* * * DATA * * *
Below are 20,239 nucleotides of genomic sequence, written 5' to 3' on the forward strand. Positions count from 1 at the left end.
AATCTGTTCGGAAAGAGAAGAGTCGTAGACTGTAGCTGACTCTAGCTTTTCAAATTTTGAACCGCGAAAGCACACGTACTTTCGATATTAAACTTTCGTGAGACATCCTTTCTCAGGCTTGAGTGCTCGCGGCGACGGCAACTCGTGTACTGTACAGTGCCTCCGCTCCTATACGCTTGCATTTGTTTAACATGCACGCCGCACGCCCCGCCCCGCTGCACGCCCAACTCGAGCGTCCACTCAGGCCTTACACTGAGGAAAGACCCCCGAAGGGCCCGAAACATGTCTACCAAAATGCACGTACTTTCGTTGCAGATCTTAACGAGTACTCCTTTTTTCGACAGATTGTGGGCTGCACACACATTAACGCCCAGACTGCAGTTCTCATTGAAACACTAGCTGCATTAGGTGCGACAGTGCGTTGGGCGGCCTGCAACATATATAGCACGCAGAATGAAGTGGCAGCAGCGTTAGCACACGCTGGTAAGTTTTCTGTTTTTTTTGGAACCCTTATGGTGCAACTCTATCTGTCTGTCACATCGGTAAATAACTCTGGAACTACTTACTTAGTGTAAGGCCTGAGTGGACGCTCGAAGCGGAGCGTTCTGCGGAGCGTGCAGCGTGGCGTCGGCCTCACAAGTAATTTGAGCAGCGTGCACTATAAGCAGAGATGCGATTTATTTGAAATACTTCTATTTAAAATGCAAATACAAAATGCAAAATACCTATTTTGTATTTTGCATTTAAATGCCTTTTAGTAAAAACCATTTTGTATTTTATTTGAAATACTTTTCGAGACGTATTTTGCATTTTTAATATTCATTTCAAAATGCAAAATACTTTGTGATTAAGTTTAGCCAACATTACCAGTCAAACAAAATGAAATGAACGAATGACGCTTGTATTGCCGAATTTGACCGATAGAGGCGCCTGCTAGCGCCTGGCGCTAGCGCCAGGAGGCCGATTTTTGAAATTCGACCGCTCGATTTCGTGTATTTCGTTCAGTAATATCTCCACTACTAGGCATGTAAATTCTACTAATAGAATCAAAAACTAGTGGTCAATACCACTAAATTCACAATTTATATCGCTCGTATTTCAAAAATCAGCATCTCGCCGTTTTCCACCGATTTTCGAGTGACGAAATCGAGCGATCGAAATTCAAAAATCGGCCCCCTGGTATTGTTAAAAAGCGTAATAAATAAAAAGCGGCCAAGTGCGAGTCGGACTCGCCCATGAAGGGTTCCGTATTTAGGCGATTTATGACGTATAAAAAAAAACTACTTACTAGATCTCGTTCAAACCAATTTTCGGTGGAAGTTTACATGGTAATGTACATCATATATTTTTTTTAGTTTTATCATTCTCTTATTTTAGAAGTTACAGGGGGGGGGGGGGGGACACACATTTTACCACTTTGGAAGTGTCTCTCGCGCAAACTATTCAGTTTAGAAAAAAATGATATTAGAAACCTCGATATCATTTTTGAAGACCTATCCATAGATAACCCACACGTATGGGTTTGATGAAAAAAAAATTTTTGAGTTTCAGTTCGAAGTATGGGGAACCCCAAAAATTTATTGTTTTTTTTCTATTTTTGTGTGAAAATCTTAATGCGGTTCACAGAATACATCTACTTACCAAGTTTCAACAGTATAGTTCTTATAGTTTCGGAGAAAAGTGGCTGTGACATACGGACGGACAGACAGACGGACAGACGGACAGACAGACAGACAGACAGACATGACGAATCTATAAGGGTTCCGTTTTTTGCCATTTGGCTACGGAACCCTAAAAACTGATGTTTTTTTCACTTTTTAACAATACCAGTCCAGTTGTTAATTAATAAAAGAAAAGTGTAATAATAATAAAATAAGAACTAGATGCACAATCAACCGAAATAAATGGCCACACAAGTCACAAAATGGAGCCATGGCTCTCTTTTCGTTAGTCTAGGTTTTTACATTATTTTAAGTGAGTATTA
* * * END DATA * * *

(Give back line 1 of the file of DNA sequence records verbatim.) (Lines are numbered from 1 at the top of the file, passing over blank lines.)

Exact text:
Below are 20,239 nucleotides of genomic sequence, written 5' to 3' on the forward strand. Positions count from 1 at the left end.